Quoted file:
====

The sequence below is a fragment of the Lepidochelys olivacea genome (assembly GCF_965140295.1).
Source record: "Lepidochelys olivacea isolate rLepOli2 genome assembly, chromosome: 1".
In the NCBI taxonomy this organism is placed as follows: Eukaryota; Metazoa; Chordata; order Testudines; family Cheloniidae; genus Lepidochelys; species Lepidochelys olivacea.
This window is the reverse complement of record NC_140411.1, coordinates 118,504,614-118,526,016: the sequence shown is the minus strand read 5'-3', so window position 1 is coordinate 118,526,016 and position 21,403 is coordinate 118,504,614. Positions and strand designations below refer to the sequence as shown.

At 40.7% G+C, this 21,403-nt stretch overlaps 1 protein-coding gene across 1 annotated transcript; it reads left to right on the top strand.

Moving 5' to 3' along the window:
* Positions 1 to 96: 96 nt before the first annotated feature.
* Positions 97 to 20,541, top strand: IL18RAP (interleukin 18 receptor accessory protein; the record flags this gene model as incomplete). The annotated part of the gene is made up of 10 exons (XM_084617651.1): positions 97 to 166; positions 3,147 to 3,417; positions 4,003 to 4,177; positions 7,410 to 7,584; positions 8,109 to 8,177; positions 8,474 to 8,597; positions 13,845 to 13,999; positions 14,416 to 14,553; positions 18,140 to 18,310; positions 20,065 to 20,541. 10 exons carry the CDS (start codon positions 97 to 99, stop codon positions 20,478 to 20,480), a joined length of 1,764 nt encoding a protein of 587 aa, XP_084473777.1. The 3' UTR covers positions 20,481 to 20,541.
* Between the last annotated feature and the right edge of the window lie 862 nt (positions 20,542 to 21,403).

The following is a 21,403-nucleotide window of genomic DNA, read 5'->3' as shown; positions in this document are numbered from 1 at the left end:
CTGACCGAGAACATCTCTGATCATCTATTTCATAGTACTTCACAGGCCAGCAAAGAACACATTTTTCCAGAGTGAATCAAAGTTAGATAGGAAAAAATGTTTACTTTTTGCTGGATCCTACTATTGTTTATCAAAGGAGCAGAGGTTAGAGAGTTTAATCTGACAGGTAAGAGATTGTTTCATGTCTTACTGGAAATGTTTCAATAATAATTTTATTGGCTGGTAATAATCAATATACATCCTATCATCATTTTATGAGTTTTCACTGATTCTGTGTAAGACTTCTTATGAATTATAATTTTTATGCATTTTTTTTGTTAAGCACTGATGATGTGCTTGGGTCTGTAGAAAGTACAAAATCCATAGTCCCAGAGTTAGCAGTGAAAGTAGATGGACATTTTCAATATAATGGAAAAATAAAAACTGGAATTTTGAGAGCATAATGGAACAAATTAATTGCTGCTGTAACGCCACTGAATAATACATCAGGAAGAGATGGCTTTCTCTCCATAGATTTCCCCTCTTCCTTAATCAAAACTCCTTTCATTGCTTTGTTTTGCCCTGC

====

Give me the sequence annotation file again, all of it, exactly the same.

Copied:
The sequence below is a fragment of the Lepidochelys olivacea genome (assembly GCF_965140295.1).
Source record: "Lepidochelys olivacea isolate rLepOli2 genome assembly, chromosome: 1".
In the NCBI taxonomy this organism is placed as follows: Eukaryota; Metazoa; Chordata; order Testudines; family Cheloniidae; genus Lepidochelys; species Lepidochelys olivacea.
This window is the reverse complement of record NC_140411.1, coordinates 118,504,614-118,526,016: the sequence shown is the minus strand read 5'-3', so window position 1 is coordinate 118,526,016 and position 21,403 is coordinate 118,504,614. Positions and strand designations below refer to the sequence as shown.

At 40.7% G+C, this 21,403-nt stretch overlaps 1 protein-coding gene across 1 annotated transcript; it reads left to right on the top strand.

Moving 5' to 3' along the window:
* Positions 1 to 96: 96 nt before the first annotated feature.
* Positions 97 to 20,541, top strand: IL18RAP (interleukin 18 receptor accessory protein; the record flags this gene model as incomplete). The annotated part of the gene is made up of 10 exons (XM_084617651.1): positions 97 to 166; positions 3,147 to 3,417; positions 4,003 to 4,177; positions 7,410 to 7,584; positions 8,109 to 8,177; positions 8,474 to 8,597; positions 13,845 to 13,999; positions 14,416 to 14,553; positions 18,140 to 18,310; positions 20,065 to 20,541. 10 exons carry the CDS (start codon positions 97 to 99, stop codon positions 20,478 to 20,480), a joined length of 1,764 nt encoding a protein of 587 aa, XP_084473777.1. The 3' UTR covers positions 20,481 to 20,541.
* Between the last annotated feature and the right edge of the window lie 862 nt (positions 20,542 to 21,403).

The following is a 21,403-nucleotide window of genomic DNA, read 5'->3' as shown; positions in this document are numbered from 1 at the left end:
CTGACCGAGAACATCTCTGATCATCTATTTCATAGTACTTCACAGGCCAGCAAAGAACACATTTTTCCAGAGTGAATCAAAGTTAGATAGGAAAAAATGTTTACTTTTTGCTGGATCCTACTATTGTTTATCAAAGGAGCAGAGGTTAGAGAGTTTAATCTGACAGGTAAGAGATTGTTTCATGTCTTACTGGAAATGTTTCAATAATAATTTTATTGGCTGGTAATAATCAATATACATCCTATCATCATTTTATGAGTTTTCACTGATTCTGTGTAAGACTTCTTATGAATTATAATTTTTATGCATTTTTTTTGTTAAGCACTGATGATGTGCTTGGGTCTGTAGAAAGTACAAAATCCATAGTCCCAGAGTTAGCAGTGAAAGTAGATGGACATTTTCAATATAATGGAAAAATAAAAACTGGAATTTTGAGAGCATAATGGAACAAATTAATTGCTGCTGTAACGCCACTGAATAATACATCAGGAAGAGATGGCTTTCTCTCCATAGATTTCCCCTCTTCCTTAATCAAAACTCCTTTCATTGCTTTGTTTTGCCCTGC